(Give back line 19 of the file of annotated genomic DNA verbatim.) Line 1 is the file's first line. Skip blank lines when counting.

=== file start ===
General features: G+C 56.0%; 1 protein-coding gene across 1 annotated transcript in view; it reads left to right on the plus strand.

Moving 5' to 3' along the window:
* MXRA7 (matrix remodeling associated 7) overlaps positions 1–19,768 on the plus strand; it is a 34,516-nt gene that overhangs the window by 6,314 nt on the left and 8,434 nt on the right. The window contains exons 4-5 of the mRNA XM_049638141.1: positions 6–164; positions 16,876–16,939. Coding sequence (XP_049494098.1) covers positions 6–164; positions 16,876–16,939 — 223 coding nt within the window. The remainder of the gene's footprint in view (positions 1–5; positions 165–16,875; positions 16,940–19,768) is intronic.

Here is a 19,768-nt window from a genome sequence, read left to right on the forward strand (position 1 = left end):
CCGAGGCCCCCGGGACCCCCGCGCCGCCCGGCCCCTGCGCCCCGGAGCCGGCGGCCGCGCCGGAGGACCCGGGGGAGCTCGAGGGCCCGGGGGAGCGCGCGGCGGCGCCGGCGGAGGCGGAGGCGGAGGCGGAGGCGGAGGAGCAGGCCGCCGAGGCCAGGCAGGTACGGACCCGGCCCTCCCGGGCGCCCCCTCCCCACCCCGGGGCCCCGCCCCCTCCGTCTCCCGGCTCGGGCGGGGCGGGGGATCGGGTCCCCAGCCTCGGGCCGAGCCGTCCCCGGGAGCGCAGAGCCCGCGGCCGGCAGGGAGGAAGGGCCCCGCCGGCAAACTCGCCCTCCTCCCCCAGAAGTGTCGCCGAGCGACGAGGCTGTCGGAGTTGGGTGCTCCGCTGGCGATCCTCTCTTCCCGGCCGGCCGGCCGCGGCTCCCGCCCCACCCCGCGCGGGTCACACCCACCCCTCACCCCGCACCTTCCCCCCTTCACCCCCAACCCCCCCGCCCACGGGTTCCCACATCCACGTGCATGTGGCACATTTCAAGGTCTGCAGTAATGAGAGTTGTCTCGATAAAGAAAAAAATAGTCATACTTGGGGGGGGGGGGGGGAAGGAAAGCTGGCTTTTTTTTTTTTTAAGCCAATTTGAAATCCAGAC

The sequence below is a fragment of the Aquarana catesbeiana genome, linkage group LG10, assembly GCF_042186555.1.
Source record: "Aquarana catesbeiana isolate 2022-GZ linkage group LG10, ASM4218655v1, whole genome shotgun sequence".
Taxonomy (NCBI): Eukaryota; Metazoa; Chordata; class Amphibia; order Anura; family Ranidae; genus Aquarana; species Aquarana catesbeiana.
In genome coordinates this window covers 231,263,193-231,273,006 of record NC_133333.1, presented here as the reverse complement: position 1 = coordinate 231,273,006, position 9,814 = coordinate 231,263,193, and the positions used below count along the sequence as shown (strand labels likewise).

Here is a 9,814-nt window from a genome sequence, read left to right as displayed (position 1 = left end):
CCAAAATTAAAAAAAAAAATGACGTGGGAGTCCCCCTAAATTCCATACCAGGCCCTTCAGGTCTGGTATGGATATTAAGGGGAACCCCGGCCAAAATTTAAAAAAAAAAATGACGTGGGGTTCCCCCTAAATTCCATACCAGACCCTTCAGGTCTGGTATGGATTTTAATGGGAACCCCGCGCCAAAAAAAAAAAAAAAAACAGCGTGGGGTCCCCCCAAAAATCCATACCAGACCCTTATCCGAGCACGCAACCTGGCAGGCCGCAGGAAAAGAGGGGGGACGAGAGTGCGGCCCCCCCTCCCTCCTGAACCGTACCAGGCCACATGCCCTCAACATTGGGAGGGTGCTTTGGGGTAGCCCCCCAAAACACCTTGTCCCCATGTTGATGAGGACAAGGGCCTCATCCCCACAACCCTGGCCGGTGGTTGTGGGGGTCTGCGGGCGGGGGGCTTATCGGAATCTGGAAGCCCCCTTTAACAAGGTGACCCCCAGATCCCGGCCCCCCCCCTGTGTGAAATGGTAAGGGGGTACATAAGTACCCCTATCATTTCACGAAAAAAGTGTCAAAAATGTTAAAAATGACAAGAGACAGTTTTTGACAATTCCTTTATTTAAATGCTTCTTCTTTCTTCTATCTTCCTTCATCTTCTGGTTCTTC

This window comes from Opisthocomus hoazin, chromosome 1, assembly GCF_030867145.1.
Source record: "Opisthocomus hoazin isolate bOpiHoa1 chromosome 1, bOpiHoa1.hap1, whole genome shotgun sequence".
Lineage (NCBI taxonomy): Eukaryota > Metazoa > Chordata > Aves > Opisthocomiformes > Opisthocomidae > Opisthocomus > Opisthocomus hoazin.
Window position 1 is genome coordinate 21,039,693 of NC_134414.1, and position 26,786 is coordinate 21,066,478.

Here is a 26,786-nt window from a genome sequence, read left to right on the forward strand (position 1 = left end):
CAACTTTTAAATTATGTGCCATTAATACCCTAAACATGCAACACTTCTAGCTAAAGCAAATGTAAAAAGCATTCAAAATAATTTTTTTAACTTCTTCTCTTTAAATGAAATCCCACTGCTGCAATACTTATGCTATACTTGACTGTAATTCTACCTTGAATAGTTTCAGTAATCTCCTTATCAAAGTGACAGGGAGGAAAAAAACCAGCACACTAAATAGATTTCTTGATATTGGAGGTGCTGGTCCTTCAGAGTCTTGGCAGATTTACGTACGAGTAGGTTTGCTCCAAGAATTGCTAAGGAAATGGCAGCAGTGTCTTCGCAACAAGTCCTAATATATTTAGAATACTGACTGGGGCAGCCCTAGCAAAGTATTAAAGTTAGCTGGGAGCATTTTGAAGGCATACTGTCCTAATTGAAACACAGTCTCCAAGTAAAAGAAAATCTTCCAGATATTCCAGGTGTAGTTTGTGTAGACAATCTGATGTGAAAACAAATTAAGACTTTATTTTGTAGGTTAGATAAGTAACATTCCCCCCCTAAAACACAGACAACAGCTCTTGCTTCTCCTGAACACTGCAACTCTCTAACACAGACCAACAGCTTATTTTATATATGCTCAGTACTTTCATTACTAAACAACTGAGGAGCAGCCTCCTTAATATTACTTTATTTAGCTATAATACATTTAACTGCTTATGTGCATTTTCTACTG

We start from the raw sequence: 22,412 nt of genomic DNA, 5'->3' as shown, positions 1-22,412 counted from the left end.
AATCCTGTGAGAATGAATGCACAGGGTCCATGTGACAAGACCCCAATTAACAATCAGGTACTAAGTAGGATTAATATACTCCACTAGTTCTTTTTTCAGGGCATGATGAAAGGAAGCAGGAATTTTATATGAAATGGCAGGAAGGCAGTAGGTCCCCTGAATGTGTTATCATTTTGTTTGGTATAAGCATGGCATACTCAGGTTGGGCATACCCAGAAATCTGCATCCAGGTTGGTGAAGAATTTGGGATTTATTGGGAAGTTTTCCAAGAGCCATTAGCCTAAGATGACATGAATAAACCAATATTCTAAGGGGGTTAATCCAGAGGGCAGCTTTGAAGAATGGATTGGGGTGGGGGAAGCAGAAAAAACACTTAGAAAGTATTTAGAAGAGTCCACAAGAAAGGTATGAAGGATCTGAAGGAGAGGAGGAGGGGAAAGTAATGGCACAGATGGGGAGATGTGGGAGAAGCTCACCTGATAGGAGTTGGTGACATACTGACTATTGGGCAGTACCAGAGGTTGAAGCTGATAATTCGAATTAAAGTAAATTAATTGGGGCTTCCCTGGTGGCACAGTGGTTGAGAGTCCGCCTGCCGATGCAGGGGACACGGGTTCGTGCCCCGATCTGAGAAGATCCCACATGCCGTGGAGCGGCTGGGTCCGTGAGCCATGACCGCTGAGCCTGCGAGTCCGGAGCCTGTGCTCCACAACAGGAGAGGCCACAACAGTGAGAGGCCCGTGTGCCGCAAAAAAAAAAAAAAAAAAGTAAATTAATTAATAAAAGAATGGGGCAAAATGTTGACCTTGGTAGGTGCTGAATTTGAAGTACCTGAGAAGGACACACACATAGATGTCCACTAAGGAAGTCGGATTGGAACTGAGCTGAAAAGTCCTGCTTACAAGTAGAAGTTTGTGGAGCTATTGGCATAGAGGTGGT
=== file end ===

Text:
AATCCTGTGAGAATGAATGCACAGGGTCCATGTGACAAGACCCCAATTAACAATCAGGTACTAAGTAGGATTAATATACTCCACTAGTTCTTTTTTCAGGGCATGATGAAAGGAAGCAGGAATTTTATATGAAATGGCAGGAAGGCAGTAGGTCCCCTGAATGTGTTATCATTTTGTTTGGTATAAGCATGGCATACTCAGGTTGGGCATACCCAGAAATCTGCATCCAGGTTGGTGAAGAATTTGGGATTTATTGGGAAGTTTTCCAAGAGCCATTAGCCTAAGATGACATGAATAAACCAATATTCTAAGGGGGTTAATCCAGAGGGCAGCTTTGAAGAATGGATTGGGGTGGGGGAAGCAGAAAAAACACTTAGAAAGTATTTAGAAGAGTCCACAAGAAAGGTATGAAGGATCTGAAGGAGAGGAGGAGGGGAAAGTAATGGCACAGATGGGGAGATGTGGGAGAAGCTCACCTGATAGGAGTTGGTGACATACTGACTATTGGGCAGTACCAGAGGTTGAAGCTGATAATTCGAATTAAAGTAAATTAATTGGGGCTTCCCTGGTGGCACAGTGGTTGAGAGTCCGCCTGCCGATGCAGGGGACACGGGTTCGTGCCCCGATCTGAGAAGATCCCACATGCCGTGGAGCGGCTGGGTCCGTGAGCCATGACCGCTGAGCCTGCGAGTCCGGAGCCTGTGCTCCACAACAGGAGAGGCCACAACAGTGAGAGGCCCGTGTGCCGCAAAAAAAAAAAAAAAAAAGTAAATTAATTAATAAAAGAATGGGGCAAAATGTTGACCTTGGTAGGTGCTGAATTTGAAGTACCTGAGAAGGACACACACATAGATGTCCACTAAGGAAGTCGGATTGGAACTGAGCTGAAAAGTCCTGCTTACAAGTAGAAGTTTGTGGAGCTATTGGCATAGAGGTGGT